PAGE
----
Singing Silence on the Planet with Maxine Hong Kingston's The Woman Warrior, Y Yaguchi

Tags: The Woman Warrior, narrator, China, Maxine Hong Kingston, The Color Purple, Alice Walker's The Color Purple, Steven Rendall, Michigan Quarterly Review, Knopf, American Women, Gayatri Chakravorty, History and Memory, Chakravorty Spivak, Mu Lan, menstruation, first menstruation, global institution, Confucianism, Spivak, Maxine Hong, Gayatri C. Spivak, Fa Mu Lan, traumatic memories, 1906 San Francisco earthquake, Yuko Yaguchi Abstract Kingston, literature, Elaine H. Kim, Frank Chin, Asian American, Asian American literature, American literature, Chinese American history, communist China, Judith Butler, Maxien Hong Kingston, Vietnam veteran, Silent Tongue, verbal violence, Kingston, New York
Content: Singing Silence on the Planet with Maxine Hong Kingston's The Woman Warrior Yuko Yaguchi
Abstract Kingston's The Woman Warrior, although highly controversial, holds an exceptional seat of canon in Asian American literature. This paper firstly surveys how the work has instigated "the pen wars"in Asian American Literature, and makes a comparison with Alice Walker's The Color Purple, gender and ethnicity as crucial issues. It then takes a closer look at two of the five stories in The Woman Warrior,"No Name Woman"and"A Song for a Barbarian Reed Pipe,"paying attention to the problematics of language and silence. It argues that the no name woman, the speaker's aunt who jumped into the family well with a new-born illegitimate baby half a century ago in China, is not a subaltern who could not speak, but a suicide bomber who turned her (dead) body into a site of woman/writing, a speaker and warrior at once. In the final section it examines the life of an ancient woman poet Ts'ai Yen, a symbol of female gender that Spivak calls"the most global institution with the longest history." While succumbing to a series of outrageous fates as wife and slave, she becomes a translator between"barbarians"and"barbarians,"and sings"a chant that could hardly be discerned from silence."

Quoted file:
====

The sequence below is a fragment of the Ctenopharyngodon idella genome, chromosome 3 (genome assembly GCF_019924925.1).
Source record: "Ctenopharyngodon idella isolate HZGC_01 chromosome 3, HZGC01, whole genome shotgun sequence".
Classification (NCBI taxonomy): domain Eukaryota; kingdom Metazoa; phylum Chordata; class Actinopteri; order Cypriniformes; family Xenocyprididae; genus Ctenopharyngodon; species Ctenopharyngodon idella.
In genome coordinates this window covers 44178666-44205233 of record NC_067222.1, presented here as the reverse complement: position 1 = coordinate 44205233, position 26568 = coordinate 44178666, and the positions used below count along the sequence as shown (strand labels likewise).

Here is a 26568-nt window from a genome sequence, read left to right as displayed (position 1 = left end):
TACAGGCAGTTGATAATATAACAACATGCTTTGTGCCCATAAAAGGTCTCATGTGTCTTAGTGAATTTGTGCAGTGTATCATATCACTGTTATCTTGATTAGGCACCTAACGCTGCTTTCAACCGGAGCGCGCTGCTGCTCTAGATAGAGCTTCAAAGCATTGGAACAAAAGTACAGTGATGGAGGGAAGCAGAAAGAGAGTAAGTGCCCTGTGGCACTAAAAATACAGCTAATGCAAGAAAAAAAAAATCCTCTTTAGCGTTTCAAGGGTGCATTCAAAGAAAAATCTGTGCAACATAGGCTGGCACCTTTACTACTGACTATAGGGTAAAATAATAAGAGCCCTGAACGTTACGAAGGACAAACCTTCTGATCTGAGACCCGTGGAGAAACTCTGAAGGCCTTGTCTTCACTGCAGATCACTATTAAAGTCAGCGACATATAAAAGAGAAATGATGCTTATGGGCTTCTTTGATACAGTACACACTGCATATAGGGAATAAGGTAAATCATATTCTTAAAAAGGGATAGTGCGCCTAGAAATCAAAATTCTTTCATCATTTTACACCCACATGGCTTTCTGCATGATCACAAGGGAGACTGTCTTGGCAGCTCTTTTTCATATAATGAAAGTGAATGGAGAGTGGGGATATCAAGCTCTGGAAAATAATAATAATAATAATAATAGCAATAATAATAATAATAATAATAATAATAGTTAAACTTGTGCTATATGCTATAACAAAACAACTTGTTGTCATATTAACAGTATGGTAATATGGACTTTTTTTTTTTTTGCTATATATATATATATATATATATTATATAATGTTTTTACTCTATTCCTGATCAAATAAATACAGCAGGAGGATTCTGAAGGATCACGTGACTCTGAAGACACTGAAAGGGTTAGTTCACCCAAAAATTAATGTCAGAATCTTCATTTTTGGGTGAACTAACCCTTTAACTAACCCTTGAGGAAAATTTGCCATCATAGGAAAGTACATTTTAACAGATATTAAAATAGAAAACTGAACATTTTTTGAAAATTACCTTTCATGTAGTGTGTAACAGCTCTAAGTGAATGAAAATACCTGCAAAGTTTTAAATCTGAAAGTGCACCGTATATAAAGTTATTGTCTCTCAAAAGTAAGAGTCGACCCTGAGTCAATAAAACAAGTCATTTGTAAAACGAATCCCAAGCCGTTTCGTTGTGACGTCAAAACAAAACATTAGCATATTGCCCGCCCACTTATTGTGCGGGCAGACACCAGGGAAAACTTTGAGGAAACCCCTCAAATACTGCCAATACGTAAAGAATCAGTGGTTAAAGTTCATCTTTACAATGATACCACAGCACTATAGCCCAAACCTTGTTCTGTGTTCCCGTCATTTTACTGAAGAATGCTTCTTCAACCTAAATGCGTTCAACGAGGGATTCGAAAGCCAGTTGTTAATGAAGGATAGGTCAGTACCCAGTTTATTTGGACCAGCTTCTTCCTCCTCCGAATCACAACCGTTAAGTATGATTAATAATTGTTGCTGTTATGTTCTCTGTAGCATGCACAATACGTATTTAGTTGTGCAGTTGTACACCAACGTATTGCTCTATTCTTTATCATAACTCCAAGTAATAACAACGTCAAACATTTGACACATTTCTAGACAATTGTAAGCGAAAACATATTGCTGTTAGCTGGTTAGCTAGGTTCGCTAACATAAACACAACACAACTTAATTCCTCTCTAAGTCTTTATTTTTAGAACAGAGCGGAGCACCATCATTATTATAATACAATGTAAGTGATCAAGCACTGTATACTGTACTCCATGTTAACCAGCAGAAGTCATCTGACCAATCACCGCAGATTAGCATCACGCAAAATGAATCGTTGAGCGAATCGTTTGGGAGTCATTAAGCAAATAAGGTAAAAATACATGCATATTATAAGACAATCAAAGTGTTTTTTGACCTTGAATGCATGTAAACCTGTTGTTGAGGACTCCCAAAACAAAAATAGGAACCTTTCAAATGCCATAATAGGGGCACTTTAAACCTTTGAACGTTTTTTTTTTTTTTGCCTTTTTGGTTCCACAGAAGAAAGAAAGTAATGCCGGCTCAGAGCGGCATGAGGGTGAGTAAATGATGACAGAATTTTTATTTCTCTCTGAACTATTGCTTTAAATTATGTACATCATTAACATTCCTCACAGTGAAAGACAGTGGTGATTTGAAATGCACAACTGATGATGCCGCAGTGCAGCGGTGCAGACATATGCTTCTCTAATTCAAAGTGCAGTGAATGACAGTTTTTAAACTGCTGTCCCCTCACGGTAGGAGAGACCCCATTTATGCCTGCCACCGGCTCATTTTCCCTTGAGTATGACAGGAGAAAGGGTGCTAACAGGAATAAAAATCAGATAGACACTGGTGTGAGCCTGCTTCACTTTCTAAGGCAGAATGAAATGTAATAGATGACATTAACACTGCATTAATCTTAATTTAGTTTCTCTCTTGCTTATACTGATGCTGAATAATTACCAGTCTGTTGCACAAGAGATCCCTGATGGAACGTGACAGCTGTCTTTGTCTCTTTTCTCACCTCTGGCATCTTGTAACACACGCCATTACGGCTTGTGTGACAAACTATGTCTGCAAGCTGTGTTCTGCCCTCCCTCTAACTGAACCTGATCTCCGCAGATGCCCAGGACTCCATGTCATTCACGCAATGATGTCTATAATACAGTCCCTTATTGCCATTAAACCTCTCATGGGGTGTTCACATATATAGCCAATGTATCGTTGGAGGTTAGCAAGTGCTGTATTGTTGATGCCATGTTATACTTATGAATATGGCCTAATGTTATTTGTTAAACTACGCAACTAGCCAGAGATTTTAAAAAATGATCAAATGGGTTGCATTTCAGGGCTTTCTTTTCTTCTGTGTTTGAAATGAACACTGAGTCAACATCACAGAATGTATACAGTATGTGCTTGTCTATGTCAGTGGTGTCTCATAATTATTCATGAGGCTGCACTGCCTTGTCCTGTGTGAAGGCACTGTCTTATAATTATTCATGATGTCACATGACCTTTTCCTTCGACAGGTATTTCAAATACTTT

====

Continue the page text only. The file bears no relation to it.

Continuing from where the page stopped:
Keywords: Asian American literature, autobiography, women, gender, ethnicity
We belong to the planet now, Mama.
Maxine Hong Kingston
We live with ghosts or spirits all around us, they are a sense of history that bonds all of us....For we too are simply ordinary people with a universe passing by us and through us. David Mas Masumoto
Canon or Crucible? Maxine Hong Kingston's first work, The Woman Warrior: Memoirs of a Girlhood among Ghosts (1976), arguably holds an exceptional seat of canon in Asian American literature, which prides itself on a rich and diverse body of works. The Modern Language Association acknowledges The Woman Warrior as"the most widely taught work by a contemporary writer on college campus today,"1 and selects it in Approaches to Teaching World Literature,
Yuko Yaguchi
29